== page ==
Creative found DEAD trying to live off exposure.
You can’t use it to heat your home. It doesn’t put food on your table. And if I had a pair of Christian Louboutins for every time I heard that line “you’ll get lots of exposure”, I’d be Imelda Marcos.
Hold the press: exposure isn’t currency or luxury goods
At no point did my performing an acoustic set to an audience of old farts, did I ever secure a paid gig. Nor did it lead to a recording contract because A&R people didn’t hang out in the venues I played.
If the audience is not your audience people won’t buy from you.
The same applies when I write a free article for a market that will likely, never buy from me. Generic business types usually don’t want what I’m offering.
And another thing: if the brand in question has no influence or reputation, it will do nothing to boost your position within your industry. All you’ve done is invest time and talent into gaining absolutely nothing for your business.
Stop buying these lies about working for free.
People who ask for freebies know how good you are, otherwise, they wouldn’t entertain getting in touch. They just don’t value it enough to pay cash.
They’ve probably been consuming all your content. They’ll say nice things and tell you what a great [INSERT CREATIVE JOB TITLE HERE] they think you are. That’s sweet but take it as a compliment and move on with your life.
Sure, people might ask for your services based on some charitable purpose, and it’s your choice if you wish to give up your time for some good cause. You’re still not obliged to do so.
But Sarah, you don’t get anything if you don’t ask.
That’s very true, and if people are brave enough to ask me for free work, they probably deserve something for nothing but some copy isn’t what I had in mind.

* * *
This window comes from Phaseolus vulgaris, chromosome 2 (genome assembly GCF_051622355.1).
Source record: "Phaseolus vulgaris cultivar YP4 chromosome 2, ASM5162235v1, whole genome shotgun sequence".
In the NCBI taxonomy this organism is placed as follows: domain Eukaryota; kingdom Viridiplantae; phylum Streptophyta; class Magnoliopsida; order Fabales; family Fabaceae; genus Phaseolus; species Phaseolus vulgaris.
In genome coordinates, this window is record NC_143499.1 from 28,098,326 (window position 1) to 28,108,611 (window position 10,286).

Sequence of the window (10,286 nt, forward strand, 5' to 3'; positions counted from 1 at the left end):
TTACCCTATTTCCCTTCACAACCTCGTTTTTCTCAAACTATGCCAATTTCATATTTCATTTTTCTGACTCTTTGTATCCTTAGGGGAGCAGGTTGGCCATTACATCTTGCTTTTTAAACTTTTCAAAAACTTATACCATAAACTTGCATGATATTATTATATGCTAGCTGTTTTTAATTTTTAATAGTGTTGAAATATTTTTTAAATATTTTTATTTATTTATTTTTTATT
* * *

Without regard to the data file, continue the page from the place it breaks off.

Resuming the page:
What you have will benefit them, way more than it does you.
And they know that. So don’t be blinded by flattery, and don’t think you’re damaging a future relationship that might/maybe/possibly lead to paid work.
Focus on the people that not only love what you do but who are more than willing to pay the asking price. Because getting paid for your actual job should be the bare minimum requirement for any occupation.
Think about this when you next get a begging email/DM:
- Is it furthering my career?
- Is it boosting my profile?
- Is it opening up influential doors?
If it isn’t doing any of that, just say no.
If you keep attracting terrible people who think you should provide them work for nothing (or very little in return) it’s all your fault.
If your online spaces aren’t geared to proper paying clients, what do you expect? If your target customer is a little hazy, your pricing structure, a disaster, and your buying process, non-existent, that’s all on you.
If your business copy isn’t actively discouraging the time-wasters, this shit will continue.
If you don’t start believing you’re worth cold hard cash, it might be time to throw in the self-employment towel.